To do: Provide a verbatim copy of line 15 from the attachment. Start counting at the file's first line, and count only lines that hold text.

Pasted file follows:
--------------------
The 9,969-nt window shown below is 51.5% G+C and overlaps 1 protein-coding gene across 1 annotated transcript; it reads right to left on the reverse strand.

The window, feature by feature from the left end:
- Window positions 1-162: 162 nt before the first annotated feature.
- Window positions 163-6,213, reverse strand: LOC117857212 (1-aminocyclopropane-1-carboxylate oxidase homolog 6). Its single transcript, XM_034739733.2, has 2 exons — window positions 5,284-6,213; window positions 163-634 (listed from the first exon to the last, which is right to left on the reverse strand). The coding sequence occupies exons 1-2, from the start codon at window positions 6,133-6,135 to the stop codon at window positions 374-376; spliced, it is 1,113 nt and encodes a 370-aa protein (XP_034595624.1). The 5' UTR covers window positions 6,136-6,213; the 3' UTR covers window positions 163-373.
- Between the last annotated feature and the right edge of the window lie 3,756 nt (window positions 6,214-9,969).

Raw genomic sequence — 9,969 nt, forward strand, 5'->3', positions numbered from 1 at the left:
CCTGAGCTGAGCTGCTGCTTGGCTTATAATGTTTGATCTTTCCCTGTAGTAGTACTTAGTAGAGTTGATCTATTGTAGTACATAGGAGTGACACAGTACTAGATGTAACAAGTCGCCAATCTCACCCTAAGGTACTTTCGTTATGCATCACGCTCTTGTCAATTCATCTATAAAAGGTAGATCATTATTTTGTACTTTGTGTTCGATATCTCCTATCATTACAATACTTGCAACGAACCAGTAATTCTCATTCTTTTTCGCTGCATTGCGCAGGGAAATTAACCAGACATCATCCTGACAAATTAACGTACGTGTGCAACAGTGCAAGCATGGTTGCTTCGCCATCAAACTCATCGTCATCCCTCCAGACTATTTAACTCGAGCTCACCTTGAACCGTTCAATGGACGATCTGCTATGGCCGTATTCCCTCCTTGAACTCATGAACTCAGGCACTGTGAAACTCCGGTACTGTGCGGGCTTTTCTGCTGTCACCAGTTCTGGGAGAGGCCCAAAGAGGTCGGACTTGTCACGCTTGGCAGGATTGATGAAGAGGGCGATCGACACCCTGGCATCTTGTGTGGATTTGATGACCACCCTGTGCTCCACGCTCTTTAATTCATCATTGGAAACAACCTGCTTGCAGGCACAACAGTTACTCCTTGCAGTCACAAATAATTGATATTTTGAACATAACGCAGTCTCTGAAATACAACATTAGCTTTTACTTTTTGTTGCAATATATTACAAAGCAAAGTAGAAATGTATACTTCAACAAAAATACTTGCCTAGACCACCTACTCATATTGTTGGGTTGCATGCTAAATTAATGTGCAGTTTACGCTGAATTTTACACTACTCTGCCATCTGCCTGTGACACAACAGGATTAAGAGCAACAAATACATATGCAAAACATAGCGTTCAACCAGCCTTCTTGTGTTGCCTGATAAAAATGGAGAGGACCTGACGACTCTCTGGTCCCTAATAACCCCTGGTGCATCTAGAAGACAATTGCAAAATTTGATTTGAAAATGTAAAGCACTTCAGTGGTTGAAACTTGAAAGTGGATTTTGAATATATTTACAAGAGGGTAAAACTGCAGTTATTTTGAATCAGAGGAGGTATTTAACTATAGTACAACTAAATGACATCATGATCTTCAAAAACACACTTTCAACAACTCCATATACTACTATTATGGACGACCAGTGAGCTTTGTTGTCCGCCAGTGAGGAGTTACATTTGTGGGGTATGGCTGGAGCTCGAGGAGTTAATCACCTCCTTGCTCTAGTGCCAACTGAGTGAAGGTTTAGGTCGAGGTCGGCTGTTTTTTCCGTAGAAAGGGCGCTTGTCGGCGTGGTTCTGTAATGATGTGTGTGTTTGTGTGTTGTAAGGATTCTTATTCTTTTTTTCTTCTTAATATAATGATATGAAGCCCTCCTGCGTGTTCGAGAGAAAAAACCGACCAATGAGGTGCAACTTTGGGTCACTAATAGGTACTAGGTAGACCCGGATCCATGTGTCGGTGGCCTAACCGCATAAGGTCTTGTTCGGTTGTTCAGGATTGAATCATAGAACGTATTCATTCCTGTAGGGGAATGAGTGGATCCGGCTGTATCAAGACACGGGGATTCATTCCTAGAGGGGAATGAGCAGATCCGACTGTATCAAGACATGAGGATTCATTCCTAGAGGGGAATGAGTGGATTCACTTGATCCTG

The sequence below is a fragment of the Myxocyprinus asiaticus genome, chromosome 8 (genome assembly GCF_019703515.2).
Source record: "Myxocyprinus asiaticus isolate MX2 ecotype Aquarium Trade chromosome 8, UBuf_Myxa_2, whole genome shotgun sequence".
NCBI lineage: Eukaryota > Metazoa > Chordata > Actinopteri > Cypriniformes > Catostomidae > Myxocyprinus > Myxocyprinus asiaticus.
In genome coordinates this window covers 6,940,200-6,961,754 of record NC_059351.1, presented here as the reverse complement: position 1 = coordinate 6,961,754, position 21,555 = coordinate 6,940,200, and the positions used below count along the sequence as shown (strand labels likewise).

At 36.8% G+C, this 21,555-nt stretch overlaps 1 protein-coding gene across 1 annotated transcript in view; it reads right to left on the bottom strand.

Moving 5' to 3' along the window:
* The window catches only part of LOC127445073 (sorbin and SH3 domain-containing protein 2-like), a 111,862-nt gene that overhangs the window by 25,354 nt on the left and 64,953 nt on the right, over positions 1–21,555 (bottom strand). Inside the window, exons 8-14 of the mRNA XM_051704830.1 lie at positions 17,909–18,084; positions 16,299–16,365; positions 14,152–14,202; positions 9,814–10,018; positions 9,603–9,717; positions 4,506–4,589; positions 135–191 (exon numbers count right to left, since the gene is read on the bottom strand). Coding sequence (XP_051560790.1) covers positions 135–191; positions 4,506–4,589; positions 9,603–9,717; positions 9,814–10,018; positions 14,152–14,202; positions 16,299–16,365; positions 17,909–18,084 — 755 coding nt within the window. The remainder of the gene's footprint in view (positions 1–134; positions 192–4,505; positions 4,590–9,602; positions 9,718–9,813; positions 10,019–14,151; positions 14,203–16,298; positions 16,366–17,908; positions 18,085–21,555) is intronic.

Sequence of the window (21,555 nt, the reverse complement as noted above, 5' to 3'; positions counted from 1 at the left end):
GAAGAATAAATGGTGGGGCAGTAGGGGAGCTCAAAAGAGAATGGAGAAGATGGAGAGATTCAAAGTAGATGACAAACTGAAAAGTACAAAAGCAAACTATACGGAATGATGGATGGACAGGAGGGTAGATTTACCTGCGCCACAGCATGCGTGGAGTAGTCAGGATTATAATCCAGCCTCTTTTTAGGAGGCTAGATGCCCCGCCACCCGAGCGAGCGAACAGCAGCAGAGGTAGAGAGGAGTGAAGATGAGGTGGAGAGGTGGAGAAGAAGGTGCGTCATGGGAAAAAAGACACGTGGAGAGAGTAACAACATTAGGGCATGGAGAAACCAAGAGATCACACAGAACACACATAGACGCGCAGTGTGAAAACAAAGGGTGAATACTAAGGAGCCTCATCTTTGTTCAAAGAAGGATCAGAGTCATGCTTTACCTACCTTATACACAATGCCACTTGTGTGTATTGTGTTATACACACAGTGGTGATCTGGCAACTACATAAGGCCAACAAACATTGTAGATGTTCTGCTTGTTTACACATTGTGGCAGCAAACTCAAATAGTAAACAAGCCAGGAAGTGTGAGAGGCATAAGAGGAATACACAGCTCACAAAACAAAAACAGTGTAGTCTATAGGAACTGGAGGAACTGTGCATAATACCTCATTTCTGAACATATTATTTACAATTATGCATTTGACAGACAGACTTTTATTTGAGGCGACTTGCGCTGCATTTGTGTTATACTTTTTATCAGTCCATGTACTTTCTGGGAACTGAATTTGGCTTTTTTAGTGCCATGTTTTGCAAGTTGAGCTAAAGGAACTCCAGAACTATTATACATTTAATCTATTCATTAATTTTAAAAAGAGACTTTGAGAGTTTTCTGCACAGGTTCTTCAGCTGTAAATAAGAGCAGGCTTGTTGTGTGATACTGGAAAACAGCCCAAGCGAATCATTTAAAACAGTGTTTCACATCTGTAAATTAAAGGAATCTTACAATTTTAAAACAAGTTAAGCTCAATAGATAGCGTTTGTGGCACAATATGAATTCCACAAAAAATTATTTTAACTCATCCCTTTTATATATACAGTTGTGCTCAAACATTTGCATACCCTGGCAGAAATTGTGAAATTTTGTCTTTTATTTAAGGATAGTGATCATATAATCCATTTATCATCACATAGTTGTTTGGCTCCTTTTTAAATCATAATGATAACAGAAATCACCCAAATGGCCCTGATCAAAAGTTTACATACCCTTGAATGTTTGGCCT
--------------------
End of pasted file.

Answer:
Sequence of the window (21,555 nt, the reverse complement as noted above, 5' to 3'; positions counted from 1 at the left end):